Streptococcus pneumoniae is a major cause of morbidity and mortality;pneumococcal polysaccharide vaccination (PPV) to prevent invasive pneumococcal disease (IPD) has been recommended for all persons aged >65 and for younger persons with comorbidities. However, IPD prevention is less than optimal, due in part to infections in persons without vaccine indication and waning immunity after PPV. Recent changes in pneumococcal serotype epidemiology resulting from the childhood pneumococcal conjugate vaccine (PCV) further complicate vaccine policy decision making. IPD due to PCV-related pneumococcal serotypes has significantly decreased in adults but much less so in those with comorbid conditions, prompting investigation of other vaccination strategies, including PPV every 10-15 years and the addition of adult PCV. Clinical trials testing multiple vaccination regiments would be difficult, expensive, and perhaps unhelpful, given rapid epidemiologic changes. Modeling techniques, synthesizing existing data and projecting likely future scenarios could be useful in determining vaccination strategy feasibility and pointing out areas of uncertainty where further data collection would be most valuable. To this end, we propose to: 1) forecast changes in adult pneumococcal serotype epidemiology resulting from childhood PCV using an infectious disease transmission dynamic model and 2) calculate the effectiveness and cost-effectiveness of alternative adult pneumococcal vaccination strategies incorporating forecasted PCV epidemiologic effects. Areas of data uncertainty will be fully incorporated in the model using recently developed analytic frameworks, which will allow probabilistic representation of results and, through value of information analysis techniques, provide evidence-based guidance for optimal future research resource allocation.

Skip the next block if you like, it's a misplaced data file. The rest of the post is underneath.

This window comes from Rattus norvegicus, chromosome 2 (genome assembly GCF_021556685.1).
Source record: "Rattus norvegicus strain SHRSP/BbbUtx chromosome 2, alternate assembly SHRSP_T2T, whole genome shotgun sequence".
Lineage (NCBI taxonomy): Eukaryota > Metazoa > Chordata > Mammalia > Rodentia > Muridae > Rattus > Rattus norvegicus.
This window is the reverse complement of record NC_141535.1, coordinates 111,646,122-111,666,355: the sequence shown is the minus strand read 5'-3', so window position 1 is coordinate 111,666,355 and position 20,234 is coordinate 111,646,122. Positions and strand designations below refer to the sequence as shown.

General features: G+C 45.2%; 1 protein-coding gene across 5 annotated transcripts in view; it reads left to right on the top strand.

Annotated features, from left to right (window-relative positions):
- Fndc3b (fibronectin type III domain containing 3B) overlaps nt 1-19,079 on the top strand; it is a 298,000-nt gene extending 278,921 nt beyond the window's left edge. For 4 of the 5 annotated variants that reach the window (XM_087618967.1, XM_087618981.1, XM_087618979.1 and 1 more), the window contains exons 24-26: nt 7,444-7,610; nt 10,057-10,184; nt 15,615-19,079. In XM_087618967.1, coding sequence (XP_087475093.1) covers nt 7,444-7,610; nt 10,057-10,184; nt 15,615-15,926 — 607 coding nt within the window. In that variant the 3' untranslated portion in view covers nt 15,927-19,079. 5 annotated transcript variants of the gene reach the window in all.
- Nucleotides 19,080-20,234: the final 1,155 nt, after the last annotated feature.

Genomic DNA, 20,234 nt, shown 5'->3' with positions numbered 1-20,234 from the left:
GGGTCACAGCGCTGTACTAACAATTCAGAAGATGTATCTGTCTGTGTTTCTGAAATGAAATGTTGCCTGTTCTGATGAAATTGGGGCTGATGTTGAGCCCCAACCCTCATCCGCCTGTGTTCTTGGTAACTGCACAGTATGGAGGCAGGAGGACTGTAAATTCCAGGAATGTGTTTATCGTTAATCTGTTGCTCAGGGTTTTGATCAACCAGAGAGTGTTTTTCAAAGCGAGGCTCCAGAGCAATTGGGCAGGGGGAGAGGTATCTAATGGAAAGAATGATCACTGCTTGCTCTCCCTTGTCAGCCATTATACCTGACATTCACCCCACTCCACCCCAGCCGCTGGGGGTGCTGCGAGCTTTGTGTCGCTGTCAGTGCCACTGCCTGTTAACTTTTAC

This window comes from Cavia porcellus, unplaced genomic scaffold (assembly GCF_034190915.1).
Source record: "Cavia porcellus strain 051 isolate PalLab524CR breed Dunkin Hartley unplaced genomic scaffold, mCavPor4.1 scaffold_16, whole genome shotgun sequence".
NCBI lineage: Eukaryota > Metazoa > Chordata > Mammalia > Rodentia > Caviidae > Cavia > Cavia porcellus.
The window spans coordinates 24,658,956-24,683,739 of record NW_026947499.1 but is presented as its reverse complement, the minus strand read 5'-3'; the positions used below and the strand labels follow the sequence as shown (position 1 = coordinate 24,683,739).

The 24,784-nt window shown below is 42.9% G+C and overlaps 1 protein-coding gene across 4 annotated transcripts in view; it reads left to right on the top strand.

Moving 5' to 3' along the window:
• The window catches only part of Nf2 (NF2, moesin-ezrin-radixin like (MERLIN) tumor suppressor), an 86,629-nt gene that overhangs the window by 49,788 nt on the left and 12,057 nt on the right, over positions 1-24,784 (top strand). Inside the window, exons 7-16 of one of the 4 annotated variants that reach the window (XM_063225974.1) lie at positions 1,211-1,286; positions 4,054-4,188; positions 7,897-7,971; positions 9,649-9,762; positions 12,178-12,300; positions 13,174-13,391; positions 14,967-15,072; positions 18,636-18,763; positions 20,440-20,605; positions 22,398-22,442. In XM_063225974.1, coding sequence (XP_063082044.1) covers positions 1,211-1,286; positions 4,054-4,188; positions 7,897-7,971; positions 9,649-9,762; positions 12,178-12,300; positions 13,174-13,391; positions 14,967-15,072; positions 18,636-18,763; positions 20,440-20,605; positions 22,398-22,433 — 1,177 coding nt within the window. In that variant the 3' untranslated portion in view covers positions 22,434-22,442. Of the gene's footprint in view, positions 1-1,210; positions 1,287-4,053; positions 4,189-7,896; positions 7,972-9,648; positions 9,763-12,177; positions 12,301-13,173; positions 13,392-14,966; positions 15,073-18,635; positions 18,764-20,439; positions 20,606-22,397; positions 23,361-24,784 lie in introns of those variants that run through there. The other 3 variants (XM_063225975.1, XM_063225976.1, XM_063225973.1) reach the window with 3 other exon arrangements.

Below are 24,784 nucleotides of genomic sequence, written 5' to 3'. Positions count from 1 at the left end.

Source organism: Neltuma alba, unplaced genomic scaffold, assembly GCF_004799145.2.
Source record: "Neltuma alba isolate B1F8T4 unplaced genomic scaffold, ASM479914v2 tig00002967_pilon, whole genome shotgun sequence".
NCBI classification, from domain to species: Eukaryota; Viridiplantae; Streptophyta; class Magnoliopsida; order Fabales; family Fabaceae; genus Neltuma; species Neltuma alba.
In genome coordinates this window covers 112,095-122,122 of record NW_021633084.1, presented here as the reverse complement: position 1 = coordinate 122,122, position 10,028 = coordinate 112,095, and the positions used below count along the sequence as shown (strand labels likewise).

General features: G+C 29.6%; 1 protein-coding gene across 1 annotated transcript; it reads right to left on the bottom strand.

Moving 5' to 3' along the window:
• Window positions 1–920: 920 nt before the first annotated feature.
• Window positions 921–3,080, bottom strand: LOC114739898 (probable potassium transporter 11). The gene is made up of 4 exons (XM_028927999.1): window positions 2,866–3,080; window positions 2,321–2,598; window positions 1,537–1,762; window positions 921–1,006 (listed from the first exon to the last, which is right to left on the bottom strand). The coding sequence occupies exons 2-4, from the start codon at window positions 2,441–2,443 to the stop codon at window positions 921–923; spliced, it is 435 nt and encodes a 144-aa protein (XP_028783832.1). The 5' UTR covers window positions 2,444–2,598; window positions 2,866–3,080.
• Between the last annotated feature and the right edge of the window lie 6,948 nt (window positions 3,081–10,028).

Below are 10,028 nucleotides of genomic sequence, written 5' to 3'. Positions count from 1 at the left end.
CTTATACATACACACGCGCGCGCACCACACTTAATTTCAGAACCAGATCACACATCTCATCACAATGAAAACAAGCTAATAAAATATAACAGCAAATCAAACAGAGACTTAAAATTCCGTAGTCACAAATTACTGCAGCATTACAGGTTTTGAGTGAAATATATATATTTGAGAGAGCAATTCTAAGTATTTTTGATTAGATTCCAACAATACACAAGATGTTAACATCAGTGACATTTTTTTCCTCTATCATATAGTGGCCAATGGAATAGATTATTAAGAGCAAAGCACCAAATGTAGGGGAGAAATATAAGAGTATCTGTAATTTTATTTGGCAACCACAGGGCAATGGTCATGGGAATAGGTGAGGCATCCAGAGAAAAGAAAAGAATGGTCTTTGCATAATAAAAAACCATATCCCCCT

Public Health Relevance

Disease due to Streptococcus pneumoniae continues to be a significant public health issue, and improvements in preventive strategies are needed. This research will produce a mathematical model to assist pneumococcal vaccine policymaking, particularly in prioritizing and allocating resources to future research efforts.

National Institute of Health (NIH)
National Institute of Allergy and Infectious Diseases (NIAID)
Research Project (R01)
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Infectious Diseases, Reproductive Health, Asthma and Pulmonary Conditions Study Section (IRAP)
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Khambaty, Farukh M
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University of Pittsburgh
Internal Medicine/Medicine
Schools of Medicine
United States
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